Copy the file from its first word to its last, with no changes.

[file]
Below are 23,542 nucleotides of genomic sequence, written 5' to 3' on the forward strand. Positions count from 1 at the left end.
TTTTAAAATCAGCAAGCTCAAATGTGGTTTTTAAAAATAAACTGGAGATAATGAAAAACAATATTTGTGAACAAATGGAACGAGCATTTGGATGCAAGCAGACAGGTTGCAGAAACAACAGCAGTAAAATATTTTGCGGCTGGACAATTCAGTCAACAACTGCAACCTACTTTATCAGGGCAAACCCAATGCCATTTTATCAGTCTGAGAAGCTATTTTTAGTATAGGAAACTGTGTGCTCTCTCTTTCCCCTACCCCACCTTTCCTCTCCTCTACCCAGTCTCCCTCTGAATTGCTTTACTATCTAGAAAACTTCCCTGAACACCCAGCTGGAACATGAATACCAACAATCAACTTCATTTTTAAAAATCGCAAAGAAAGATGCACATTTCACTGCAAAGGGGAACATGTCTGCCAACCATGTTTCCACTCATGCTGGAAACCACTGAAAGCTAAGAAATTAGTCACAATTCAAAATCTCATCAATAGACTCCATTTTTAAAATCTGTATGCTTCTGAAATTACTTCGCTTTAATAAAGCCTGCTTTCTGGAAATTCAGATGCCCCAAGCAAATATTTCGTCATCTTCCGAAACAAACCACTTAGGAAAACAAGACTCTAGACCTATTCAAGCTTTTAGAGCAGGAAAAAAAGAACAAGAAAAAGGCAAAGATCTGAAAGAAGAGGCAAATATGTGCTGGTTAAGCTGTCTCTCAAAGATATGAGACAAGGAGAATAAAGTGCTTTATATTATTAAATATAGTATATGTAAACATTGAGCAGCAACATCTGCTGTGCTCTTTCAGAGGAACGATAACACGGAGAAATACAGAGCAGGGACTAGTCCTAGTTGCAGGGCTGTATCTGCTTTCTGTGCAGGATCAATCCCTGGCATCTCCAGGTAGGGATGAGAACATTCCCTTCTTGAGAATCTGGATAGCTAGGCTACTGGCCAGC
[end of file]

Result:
Below are 23,542 nucleotides of genomic sequence, written 5' to 3' on the forward strand. Positions count from 1 at the left end.
TTTTAAAATCAGCAAGCTCAAATGTGGTTTTTAAAAATAAACTGGAGATAATGAAAAACAATATTTGTGAACAAATGGAACGAGCATTTGGATGCAAGCAGACAGGTTGCAGAAACAACAGCAGTAAAATATTTTGCGGCTGGACAATTCAGTCAACAACTGCAACCTACTTTATCAGGGCAAACCCAATGCCATTTTATCAGTCTGAGAAGCTATTTTTAGTATAGGAAACTGTGTGCTCTCTCTTTCCCCTACCCCACCTTTCCTCTCCTCTACCCAGTCTCCCTCTGAATTGCTTTACTATCTAGAAAACTTCCCTGAACACCCAGCTGGAACATGAATACCAACAATCAACTTCATTTTTAAAAATCGCAAAGAAAGATGCACATTTCACTGCAAAGGGGAACATGTCTGCCAACCATGTTTCCACTCATGCTGGAAACCACTGAAAGCTAAGAAATTAGTCACAATTCAAAATCTCATCAATAGACTCCATTTTTAAAATCTGTATGCTTCTGAAATTACTTCGCTTTAATAAAGCCTGCTTTCTGGAAATTCAGATGCCCCAAGCAAATATTTCGTCATCTTCCGAAACAAACCACTTAGGAAAACAAGACTCTAGACCTATTCAAGCTTTTAGAGCAGGAAAAAAAGAACAAGAAAAAGGCAAAGATCTGAAAGAAGAGGCAAATATGTGCTGGTTAAGCTGTCTCTCAAAGATATGAGACAAGGAGAATAAAGTGCTTTATATTATTAAATATAGTATATGTAAACATTGAGCAGCAACATCTGCTGTGCTCTTTCAGAGGAACGATAACACGGAGAAATACAGAGCAGGGACTAGTCCTAGTTGCAGGGCTGTATCTGCTTTCTGTGCAGGATCAATCCCTGGCATCTCCAGGTAGGGATGAGAACATTCCCTTCTTGAGAATCTGGATAGCTAGGCTACTGGCCAGC